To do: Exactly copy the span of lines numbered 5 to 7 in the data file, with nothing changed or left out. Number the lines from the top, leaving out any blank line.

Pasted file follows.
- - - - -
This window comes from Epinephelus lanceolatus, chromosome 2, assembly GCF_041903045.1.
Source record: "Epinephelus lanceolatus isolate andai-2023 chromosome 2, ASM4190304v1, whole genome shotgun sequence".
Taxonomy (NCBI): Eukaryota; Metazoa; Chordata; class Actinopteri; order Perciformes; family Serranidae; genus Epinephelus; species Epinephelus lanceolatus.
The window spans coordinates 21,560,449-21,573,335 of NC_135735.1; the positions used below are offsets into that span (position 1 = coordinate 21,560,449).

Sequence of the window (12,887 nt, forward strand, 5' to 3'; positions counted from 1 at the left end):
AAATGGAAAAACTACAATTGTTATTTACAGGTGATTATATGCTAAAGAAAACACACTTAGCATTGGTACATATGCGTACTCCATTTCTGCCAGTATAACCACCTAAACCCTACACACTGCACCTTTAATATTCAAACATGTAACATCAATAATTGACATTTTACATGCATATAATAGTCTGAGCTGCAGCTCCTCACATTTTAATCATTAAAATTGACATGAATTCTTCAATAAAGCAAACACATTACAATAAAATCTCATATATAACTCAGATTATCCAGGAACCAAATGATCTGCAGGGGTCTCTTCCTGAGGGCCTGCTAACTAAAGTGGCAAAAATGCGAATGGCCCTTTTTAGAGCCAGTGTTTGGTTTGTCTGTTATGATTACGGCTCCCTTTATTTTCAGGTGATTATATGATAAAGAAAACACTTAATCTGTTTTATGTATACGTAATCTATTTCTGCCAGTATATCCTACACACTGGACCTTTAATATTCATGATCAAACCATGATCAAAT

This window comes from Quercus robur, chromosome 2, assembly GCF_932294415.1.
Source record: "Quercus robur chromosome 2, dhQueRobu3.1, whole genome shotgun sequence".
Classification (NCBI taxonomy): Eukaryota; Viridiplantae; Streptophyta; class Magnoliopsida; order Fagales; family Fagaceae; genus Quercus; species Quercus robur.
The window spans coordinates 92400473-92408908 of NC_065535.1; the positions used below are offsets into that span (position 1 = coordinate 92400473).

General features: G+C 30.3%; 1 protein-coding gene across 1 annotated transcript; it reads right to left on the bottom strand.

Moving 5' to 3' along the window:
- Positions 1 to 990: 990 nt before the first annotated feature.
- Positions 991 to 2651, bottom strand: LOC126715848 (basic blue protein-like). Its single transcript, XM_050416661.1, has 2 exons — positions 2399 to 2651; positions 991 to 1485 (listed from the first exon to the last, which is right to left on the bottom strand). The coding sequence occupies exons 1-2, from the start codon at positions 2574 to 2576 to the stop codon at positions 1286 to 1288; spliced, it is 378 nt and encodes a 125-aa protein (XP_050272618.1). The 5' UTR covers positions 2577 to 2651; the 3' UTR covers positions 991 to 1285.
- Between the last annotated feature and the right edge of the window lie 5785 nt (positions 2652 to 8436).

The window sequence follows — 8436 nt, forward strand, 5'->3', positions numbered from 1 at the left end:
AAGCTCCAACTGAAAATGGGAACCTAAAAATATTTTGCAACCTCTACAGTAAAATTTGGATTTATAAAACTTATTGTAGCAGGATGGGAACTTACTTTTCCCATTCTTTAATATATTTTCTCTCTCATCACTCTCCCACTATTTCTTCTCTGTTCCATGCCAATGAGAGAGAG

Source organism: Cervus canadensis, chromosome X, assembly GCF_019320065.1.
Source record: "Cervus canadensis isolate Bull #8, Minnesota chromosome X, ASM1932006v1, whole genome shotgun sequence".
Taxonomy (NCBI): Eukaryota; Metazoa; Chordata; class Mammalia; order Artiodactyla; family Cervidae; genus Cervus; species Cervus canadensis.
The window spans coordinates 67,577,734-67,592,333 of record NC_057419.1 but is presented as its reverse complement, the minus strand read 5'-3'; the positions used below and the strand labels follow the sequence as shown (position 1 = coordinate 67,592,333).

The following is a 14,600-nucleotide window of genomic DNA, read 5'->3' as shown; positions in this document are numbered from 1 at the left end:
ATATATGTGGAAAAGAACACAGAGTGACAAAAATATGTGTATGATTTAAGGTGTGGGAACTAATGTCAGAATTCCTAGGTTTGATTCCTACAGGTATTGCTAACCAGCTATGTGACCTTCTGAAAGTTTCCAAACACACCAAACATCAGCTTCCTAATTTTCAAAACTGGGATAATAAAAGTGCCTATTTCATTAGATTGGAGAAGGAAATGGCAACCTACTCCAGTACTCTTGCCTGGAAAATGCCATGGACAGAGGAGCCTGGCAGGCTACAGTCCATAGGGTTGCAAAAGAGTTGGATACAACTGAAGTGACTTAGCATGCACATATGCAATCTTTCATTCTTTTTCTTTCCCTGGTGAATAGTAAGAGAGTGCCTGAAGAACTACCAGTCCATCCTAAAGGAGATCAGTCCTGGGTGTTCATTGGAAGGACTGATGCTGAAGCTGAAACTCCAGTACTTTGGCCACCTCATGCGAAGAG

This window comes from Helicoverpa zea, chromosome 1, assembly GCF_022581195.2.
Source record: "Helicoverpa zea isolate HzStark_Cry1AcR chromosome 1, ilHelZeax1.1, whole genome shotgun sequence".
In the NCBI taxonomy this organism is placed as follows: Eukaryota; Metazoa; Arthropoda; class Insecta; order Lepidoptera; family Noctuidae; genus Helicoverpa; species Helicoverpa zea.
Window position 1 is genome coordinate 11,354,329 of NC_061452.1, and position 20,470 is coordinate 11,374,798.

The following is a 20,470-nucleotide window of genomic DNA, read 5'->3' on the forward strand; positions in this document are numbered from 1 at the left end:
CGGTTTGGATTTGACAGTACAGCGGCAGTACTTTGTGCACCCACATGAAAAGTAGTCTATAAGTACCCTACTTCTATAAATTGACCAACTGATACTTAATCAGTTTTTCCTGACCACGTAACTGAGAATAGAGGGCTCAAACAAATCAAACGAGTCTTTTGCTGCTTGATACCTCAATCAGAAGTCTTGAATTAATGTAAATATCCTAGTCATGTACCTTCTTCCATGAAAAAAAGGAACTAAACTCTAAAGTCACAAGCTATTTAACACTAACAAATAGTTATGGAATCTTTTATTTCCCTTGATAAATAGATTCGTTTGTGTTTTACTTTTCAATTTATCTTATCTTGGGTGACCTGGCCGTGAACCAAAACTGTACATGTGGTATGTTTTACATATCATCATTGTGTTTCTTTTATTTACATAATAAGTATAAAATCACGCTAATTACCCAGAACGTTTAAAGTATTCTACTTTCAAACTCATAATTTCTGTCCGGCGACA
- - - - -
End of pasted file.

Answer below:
Sequence of the window (12,887 nt, forward strand, 5' to 3'; positions counted from 1 at the left end):
AAATGGAAAAACTACAATTGTTATTTACAGGTGATTATATGCTAAAGAAAACACACTTAGCATTGGTACATATGCGTACTCCATTTCTGCCAGTATAACCACCTAAACCCTACACACTGCACCTTTAATATTCAAACATGTAACATCAATAATTGACATTTTACATGCATATAATAGTCTGAGCTGCAGCTCCTCACATTTTAATCATTAAAATTGACATGAATTCTTCAATAAAGCAAACACATTACAATAAAATCTCATATATAACTCAGATTATCCAGGAACCAAATGATCTGCAGGGGTCTCTTCCTGAGGGCCTGCTAACTAAAGTGGCAAAAATGCGAATGGCCCTTTTTAGAGCCAGTGTTTGGTTTGTCTGTTATGATTACGGCTCCCTTTATTTTCAGGTGATTATATGATAAAGAAAACACTTAATCTGTTTTATGTATACGTAATCTATTTCTGCCAGTATATCCTACACACTGGACCTTTAATATTCATGATCAAACCATGATCAAAT

This window comes from Quercus robur, chromosome 2, assembly GCF_932294415.1.